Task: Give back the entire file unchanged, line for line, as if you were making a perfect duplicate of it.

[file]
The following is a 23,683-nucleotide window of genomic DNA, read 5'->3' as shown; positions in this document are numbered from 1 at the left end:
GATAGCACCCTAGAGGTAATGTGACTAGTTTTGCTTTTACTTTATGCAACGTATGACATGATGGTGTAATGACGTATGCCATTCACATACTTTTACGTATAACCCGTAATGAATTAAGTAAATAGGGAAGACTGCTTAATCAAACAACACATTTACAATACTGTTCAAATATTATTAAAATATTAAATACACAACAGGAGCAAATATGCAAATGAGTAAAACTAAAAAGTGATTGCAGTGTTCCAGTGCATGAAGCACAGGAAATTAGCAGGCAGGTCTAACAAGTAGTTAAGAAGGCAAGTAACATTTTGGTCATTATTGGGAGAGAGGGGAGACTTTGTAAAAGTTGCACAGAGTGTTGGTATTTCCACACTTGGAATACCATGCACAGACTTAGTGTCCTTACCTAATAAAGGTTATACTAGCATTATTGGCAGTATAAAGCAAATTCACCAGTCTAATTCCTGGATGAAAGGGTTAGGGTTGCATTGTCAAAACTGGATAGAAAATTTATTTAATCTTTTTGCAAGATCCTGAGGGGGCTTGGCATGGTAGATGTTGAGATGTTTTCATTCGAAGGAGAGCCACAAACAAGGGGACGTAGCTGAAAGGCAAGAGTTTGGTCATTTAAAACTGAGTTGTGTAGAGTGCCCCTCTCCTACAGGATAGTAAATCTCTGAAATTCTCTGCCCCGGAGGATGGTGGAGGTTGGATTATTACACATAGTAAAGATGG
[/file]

The following is a 23,683-nucleotide window of genomic DNA, read 5'->3' as shown; positions in this document are numbered from 1 at the left end:
GATAGCACCCTAGAGGTAATGTGACTAGTTTTGCTTTTACTTTATGCAACGTATGACATGATGGTGTAATGACGTATGCCATTCACATACTTTTACGTATAACCCGTAATGAATTAAGTAAATAGGGAAGACTGCTTAATCAAACAACACATTTACAATACTGTTCAAATATTATTAAAATATTAAATACACAACAGGAGCAAATATGCAAATGAGTAAAACTAAAAAGTGATTGCAGTGTTCCAGTGCATGAAGCACAGGAAATTAGCAGGCAGGTCTAACAAGTAGTTAAGAAGGCAAGTAACATTTTGGTCATTATTGGGAGAGAGGGGAGACTTTGTAAAAGTTGCACAGAGTGTTGGTATTTCCACACTTGGAATACCATGCACAGACTTAGTGTCCTTACCTAATAAAGGTTATACTAGCATTATTGGCAGTATAAAGCAAATTCACCAGTCTAATTCCTGGATGAAAGGGTTAGGGTTGCATTGTCAAAACTGGATAGAAAATTTATTTAATCTTTTTGCAAGATCCTGAGGGGGCTTGGCATGGTAGATGTTGAGATGTTTTCATTCGAAGGAGAGCCACAAACAAGGGGACGTAGCTGAAAGGCAAGAGTTTGGTCATTTAAAACTGAGTTGTGTAGAGTGCCCCTCTCCTACAGGATAGTAAATCTCTGAAATTCTCTGCCCCGGAGGATGGTGGAGGTTGGATTATTACACATAGTAAAGATGG